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Leaving orbit : notes from the last days of American spaceflight
Author Notes
Margaret Lazarus Dean is the author of The Time It. Takes to Fall. She is an associate professor at the University of Tennessee and lives in Knoxville.
Fiction/Biography Profile
Space exploration
Space race
Space travel
American culture
Aviation history
- United States
- International
Time Period
1950s-2010s -- 20th-21st century
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Trade Reviews
Library Journal Review
Intrigued by American spaceflight, Dean (English, Univ. of Tennessee; The Time It Takes To Fall) accepted an invitation from an online NASA acquaintance and traveled to Florida's Space Coast during the waning days of the space shuttle program. Viewing rollout, launch, and landing of different missions, the author sought to discover what it means "that we went to space for fifty years and now we are stopping"-but never found an answer. Well-crafted vignettes describe Buzz Aldrin interacting with autograph seekers, a motley crew of tourists at one launch and the more homogeneous press corps at another, a roomful of Space Tweep partygoers silently engaging with social media, and more. Unfortunately, the author also complains about writing difficulties and self-indulgently wonders what Norman Mailer would think of her work. -VERDICT Dean focuses on human interaction, not technical detail, so this book may appeal to a wider audience of creative nonfiction readers than does most popular space literature. Also consider Pat Duggins's Final Countdown and Greg Klerkx's Lost in Space.-Nancy R. Curtis, Univ. of Maine Lib., Orono © Copyright 2015. Library Journals LLC, a wholly owned subsidiary of Media Source, Inc. No redistribution permitted.
Publishers Weekly Review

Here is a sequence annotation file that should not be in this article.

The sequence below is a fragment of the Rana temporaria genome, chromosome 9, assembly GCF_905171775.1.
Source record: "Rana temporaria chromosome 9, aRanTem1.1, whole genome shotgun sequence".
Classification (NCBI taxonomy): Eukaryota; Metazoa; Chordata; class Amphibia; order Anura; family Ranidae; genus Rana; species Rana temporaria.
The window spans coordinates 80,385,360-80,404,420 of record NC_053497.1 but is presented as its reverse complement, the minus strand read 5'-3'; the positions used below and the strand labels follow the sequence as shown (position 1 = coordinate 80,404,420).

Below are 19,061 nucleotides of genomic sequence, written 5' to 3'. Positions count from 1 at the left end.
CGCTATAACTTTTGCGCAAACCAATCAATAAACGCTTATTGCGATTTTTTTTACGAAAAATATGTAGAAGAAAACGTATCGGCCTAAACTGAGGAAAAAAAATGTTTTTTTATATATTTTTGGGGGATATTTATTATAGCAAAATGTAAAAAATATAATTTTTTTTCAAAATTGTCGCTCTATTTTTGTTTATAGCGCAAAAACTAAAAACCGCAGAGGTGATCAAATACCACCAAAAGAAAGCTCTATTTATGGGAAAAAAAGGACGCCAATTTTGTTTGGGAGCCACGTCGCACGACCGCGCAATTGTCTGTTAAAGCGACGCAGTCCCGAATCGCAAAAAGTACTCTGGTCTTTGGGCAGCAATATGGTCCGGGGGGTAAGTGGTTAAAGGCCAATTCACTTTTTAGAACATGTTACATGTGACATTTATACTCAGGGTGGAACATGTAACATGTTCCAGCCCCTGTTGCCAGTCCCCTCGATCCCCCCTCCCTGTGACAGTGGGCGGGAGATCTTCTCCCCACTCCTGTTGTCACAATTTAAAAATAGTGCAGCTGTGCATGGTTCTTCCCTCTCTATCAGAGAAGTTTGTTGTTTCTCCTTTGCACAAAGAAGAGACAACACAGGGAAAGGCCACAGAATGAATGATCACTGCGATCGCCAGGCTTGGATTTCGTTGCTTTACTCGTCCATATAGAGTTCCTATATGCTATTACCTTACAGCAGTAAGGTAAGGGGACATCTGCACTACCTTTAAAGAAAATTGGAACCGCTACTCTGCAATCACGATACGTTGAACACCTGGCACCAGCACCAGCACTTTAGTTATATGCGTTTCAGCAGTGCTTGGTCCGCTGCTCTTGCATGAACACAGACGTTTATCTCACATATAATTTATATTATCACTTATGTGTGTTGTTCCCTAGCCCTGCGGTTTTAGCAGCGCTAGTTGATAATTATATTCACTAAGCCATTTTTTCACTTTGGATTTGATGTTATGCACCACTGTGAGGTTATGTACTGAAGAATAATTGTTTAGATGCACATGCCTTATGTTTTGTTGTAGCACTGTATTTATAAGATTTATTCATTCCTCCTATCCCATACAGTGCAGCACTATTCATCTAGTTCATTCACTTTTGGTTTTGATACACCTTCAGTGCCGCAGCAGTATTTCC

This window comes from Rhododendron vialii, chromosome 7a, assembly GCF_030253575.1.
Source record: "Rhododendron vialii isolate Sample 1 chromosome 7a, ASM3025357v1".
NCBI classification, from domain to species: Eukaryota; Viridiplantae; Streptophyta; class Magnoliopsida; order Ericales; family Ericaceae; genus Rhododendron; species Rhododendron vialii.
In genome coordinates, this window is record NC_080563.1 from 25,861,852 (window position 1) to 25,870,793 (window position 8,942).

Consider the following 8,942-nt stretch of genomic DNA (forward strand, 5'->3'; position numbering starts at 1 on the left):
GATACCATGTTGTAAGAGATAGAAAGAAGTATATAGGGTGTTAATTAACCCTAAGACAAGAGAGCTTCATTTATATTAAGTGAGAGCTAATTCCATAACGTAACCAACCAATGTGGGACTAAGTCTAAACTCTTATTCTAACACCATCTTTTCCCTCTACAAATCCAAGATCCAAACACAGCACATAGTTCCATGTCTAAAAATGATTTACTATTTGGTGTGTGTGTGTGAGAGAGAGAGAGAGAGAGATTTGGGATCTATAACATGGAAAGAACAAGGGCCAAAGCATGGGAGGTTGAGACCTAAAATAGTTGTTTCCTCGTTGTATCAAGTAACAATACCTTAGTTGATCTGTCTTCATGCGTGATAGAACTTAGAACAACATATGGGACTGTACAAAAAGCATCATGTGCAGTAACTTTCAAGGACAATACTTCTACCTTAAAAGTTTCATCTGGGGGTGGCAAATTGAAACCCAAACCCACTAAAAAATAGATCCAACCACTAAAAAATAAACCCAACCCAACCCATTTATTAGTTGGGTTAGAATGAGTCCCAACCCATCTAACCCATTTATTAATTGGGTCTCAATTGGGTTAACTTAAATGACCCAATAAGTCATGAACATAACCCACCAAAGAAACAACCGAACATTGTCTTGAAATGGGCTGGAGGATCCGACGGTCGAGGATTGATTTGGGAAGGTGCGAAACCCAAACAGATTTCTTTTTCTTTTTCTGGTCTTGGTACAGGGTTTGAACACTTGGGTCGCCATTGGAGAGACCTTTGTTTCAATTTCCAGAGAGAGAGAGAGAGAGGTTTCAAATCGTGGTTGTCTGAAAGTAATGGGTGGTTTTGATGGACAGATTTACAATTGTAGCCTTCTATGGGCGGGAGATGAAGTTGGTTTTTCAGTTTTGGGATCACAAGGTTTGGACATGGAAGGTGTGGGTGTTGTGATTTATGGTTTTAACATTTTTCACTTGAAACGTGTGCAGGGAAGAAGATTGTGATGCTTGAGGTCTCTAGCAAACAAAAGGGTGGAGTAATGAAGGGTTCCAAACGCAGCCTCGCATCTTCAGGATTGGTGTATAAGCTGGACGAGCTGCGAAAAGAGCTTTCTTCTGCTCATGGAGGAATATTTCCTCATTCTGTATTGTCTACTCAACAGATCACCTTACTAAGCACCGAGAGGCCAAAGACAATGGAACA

Dean (The Time It Takes to Fall), an associate professor of English at the University of Tennessee, asks, "What does it mean that we have been going to space for 50 years and have decided to stop?" That question haunts her thoughtful and provocative book, a history and elegy not just for the U.S. space program, but also for the optimism and sense of wonder it inspired in a nation. The Soviet launch of Sputnik in 1957 heralded a realization that space exploration was more than science fiction, leading to the creation of NASA and the start of the "space race." Dean takes readers through NASA's "heroic era" to the "shuttle era," as the military crewcuts and larger-than-life personalities of the Mercury, Gemini, and Apollo programs gave way to astronauts who "took the time to enjoy it." She weaves her mesmerizing history around her trips to see the last three shuttle launches, meeting such characters as the folks who travel to watch every launch; astronaut emeritus Buzz Aldrin; and Omar Izquierdo, Kennedy Space Center's "orbiter integrity clerk," whose job title barely covers his role as "lay historian" and "ambassador" for American space flight. Dean deftly captures the thrill and discovery of American space exploration, as well as the disappointment and outrage she believes everyone should feel at its ending. (May) © Copyright PWxyz, LLC. All rights reserved.